As any dog lover will tell you, taking your canine best friend on a hike with you is twice as much fun as going alone, and your dog will be thrilled too. Although certain breeds don’t do well “roughing it”, most dogs should be fine going out into nature for a long walk. Keep in mind that if your pet is elderly or obese, you should set reasonable limits on how much hiking you expect them to do and what terrain is most appropriate. Ask your veterinarian if your dog is ready to increase his activity level if you’re unsure.
Choosing a great trail in your area to hike is easy if you check out the vast number of websites oriented toward outdoor activities. It’s important, though, to look for notations on whether your dog can come along – many national parks do not welcome them in all areas. Avoid ruining your plans by checking ahead on their policies. There are a great variety of hiking experiences, and park rules should give pet owners an idea of what is available – some have dog parks, dog beaches or running trails where it is acceptable to allow your dog off-leash.
Outfit your best friend properly when heading out for that hike. Make sure tags with your name and phone number are firmly attached to their collar. For long trips, your dog can wear a pack to help carry supplies. A first aid kit, plastic bags to clean up after your pet’s droppings, water and treats are good items to bring along. Keep your vet’s phone number with you when you head out.
Avoid taking your dog on a hike on excessively hot days as they can become victims of heat exhaustion. Take note of how much your dog is panting, and don’t overdo it. Your dog should be drinking a liberal amount of water during the hike – not from streams or puddles, which can harbor pollution and nasty bacteria which can make them sick. Sufficient clean water should be brought along with you. Use your squirt water bottle to give them a drink, or bring along a nylon collapsible water bowl if you like.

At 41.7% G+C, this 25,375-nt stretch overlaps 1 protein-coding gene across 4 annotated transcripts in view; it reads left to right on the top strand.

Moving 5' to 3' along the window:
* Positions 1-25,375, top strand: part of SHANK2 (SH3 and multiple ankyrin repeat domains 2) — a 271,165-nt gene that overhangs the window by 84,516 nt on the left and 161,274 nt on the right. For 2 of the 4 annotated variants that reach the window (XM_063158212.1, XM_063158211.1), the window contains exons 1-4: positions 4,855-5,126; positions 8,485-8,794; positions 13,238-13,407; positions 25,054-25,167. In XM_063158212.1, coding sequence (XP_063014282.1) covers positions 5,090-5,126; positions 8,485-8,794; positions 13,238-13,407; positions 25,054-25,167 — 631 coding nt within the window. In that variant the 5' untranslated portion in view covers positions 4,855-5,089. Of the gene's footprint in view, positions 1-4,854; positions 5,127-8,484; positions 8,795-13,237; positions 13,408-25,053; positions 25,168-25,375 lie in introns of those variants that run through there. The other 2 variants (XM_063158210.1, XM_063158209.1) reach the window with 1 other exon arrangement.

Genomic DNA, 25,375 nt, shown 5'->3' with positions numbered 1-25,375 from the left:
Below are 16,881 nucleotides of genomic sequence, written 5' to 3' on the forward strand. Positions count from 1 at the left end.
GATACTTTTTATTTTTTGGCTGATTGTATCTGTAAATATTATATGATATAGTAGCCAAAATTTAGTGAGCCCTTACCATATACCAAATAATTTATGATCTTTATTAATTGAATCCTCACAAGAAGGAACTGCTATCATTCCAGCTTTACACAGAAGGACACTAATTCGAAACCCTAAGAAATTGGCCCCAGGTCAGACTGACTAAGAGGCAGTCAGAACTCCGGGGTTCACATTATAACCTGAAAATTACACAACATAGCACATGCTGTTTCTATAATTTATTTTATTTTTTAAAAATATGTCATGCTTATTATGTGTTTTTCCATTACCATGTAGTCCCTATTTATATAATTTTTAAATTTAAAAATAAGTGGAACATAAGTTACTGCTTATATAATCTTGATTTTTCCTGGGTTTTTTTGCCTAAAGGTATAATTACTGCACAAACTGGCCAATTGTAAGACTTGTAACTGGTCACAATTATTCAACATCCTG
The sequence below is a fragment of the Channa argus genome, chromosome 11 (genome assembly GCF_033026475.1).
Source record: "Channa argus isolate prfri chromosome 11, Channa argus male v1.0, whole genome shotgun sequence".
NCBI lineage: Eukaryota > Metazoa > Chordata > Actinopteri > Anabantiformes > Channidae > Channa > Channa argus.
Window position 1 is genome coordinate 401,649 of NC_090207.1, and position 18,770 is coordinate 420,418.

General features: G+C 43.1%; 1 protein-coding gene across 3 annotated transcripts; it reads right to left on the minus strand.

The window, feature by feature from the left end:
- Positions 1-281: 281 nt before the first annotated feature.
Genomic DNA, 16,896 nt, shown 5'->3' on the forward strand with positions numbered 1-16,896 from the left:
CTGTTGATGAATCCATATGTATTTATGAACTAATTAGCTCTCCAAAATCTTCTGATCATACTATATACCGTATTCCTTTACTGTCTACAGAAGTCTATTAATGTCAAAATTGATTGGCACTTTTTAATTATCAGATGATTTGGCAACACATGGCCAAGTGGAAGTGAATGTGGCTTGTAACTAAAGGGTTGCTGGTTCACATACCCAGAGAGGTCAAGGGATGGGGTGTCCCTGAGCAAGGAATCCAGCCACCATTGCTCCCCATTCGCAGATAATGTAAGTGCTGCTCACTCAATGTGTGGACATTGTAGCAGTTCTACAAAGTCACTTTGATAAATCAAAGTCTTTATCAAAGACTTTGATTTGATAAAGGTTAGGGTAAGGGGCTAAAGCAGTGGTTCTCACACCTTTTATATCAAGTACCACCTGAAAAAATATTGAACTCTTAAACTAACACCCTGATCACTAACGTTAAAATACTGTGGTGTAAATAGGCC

Dogs naturally love to investigate smells, pick up sticks and jump over streams. Water loving breeds such as Labrador and Golden Retrievers, Newfoundlands, and Poodles are perfect companions for hikes in watery areas and may spend as much time jumping in as hiking. Mountain trails are fun to hike as well, and as long as the terrain isn’t too rocky or challenging, should make a good day trip for you. Pace yourself on those mountain climbs, and bring sunscreen along with you. Make sure you know the trail, are aware of the altitude (which can wear you out), and stay in well-traveled areas.
Want to go camping with your dog? Again, check the rules at camping grounds where you plan to travel, as many do not allow dogs to stay there. National forests tend to be more open to allowing your pet than state parks, and private camping grounds are usually a good bet, but call ahead. Be considerate of other campers and keep your dog on a leash when walking.
Common courtesy when hiking means that everyone gets to enjoy the great outdoors. Although most people enjoy dogs, there are some who are fearful or just don’t want to receive a wet kiss from your pet. Keep your dog closely leashed when in groups, and be mindful of other dogs nearby, as some may be aggressive or territorial. Stay on marked trails, don’t allow your dog to chase wildlife, and keep out of environmentally sensitive areas.
If you see hikers coming toward you, step off the trail to allow them to pass. Your dog may want to jump forward to greet them, but make sure other people are open to the idea. Chances are, though, that your dog will make many friends along the hiking trail, and not suffer from lack of attention or petting.